If you have sleep problems and your doctor decides to give you a sleep test, called polysomnography, you may be asked to spend the night at a sleep center or hospital. The test records your brain waves, the oxygen level in your blood, your heart and breathing rate, and your eye and leg movements during sleep.
A sleep test is noninvasive and painless. You can bring your own pajamas, and the room is usually similar to a hotel room. It's dark and quiet, and you don't have to share the room with anyone else. (That might be a welcome change from snoring partners or middle-of-the-night visits from kids!)
The room has an infrared camera so the technologists can monitor what is happening in the room. There is also an audio system so they can talk to you and hear you from their monitoring area outside the room.
You will need to sleep with a sensor on your scalp, temples, chest, and legs, as well as a sensor on your finger to monitor the oxygen level in your blood. The sensors keep track of your brain waves as you sleep, so your doctor can keep track of your non-rapid eye movement (NREM) and rapid eye movement (REM) sleep.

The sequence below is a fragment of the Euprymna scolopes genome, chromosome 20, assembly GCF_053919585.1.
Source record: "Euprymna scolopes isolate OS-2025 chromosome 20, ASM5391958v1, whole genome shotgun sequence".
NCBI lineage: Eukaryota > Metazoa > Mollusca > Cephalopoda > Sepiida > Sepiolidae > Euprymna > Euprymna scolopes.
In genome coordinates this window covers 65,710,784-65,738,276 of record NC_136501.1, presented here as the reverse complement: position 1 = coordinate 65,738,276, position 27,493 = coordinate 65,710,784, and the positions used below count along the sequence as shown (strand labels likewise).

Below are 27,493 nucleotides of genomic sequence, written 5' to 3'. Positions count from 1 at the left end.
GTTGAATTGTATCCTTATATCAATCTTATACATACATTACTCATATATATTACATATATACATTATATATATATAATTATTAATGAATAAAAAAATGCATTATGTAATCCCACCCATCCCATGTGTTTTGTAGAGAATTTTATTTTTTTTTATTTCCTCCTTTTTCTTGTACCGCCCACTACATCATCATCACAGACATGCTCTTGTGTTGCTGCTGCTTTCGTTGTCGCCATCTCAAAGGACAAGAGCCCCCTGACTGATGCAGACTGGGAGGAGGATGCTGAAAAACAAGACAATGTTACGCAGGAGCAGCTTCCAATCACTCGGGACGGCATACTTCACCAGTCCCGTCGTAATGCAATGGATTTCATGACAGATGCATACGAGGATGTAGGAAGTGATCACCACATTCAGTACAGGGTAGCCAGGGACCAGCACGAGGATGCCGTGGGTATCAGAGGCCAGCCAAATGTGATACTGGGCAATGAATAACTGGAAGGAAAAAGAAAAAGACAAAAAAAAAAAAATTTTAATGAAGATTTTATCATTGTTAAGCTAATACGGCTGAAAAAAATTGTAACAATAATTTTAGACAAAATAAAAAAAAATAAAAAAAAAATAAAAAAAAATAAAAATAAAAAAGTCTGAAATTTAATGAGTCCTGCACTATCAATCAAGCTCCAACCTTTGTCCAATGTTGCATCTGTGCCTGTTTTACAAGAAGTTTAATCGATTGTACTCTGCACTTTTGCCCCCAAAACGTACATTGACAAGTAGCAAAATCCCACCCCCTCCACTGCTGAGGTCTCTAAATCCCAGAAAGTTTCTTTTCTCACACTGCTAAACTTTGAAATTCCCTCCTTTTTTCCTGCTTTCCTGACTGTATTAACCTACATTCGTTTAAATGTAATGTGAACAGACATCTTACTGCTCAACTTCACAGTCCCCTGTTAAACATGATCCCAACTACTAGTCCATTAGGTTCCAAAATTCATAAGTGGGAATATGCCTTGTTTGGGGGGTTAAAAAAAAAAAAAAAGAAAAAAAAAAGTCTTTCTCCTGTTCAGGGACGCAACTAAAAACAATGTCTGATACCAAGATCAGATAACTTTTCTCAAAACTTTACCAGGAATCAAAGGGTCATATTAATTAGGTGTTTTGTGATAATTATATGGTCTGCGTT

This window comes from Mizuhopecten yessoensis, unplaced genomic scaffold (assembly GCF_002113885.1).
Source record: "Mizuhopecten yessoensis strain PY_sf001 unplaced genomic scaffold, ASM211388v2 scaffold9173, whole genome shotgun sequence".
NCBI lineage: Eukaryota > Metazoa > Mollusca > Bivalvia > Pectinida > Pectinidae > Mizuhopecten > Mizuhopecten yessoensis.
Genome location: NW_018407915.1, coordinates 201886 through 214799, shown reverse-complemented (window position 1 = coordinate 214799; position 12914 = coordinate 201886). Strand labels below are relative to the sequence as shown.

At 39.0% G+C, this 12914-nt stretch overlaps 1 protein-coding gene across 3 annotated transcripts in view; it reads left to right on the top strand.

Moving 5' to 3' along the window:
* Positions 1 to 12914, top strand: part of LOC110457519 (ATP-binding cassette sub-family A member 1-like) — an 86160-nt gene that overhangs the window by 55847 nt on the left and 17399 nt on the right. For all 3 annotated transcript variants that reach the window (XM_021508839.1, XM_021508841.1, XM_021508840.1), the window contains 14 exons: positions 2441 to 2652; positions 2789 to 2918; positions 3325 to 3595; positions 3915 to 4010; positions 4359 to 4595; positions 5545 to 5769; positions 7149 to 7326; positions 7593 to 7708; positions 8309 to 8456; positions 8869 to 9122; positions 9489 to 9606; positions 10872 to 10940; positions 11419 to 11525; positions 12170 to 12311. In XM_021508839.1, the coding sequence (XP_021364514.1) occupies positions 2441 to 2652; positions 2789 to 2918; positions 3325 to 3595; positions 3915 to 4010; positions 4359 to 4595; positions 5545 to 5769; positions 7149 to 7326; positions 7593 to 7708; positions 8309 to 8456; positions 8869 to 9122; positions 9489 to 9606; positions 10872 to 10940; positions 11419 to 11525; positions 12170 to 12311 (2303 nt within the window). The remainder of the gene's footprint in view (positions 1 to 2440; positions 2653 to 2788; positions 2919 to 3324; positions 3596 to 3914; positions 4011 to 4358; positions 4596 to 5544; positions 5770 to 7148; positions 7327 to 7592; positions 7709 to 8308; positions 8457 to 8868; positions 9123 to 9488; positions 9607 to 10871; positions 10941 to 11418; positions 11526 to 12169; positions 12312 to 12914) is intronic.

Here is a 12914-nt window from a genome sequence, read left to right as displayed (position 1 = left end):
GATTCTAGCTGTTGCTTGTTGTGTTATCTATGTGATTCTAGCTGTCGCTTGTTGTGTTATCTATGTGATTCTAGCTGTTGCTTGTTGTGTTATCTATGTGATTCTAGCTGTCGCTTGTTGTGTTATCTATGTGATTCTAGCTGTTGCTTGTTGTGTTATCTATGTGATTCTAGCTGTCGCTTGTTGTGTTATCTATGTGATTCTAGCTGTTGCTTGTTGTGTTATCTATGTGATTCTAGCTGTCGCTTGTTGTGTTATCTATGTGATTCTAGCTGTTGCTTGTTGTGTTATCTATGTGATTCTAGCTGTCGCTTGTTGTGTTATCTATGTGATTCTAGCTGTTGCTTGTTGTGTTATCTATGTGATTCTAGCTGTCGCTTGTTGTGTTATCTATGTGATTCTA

It usually takes about two weeks to receive the results of the polysomnography. In your follow-up appointment, your doctor will review what they learned and discuss any treatment or further evaluation.
If your doctor does not recommend a sleep test, there are a number of other behavioral and environmental sleep therapies, as well as alternative treatments. You may even be able to do a professional sleep study at home. A small bedside device—prescribed by your doctor—has hookups for your heart rate, breathing, and other vitals that will indicate how well you are sleeping.
Before you undergo any sleep study, be sure not to drink alcohol or caffeine, take a nap, or take any sleep aids that might interfere with the results.
If you have sleep problems and your doctor decides to give you a
sleep test, called polysomnography, you may be asked to spend the
night at a sleep center or hospital. The test records your brain
waves, the oxygen level in your blood, your... More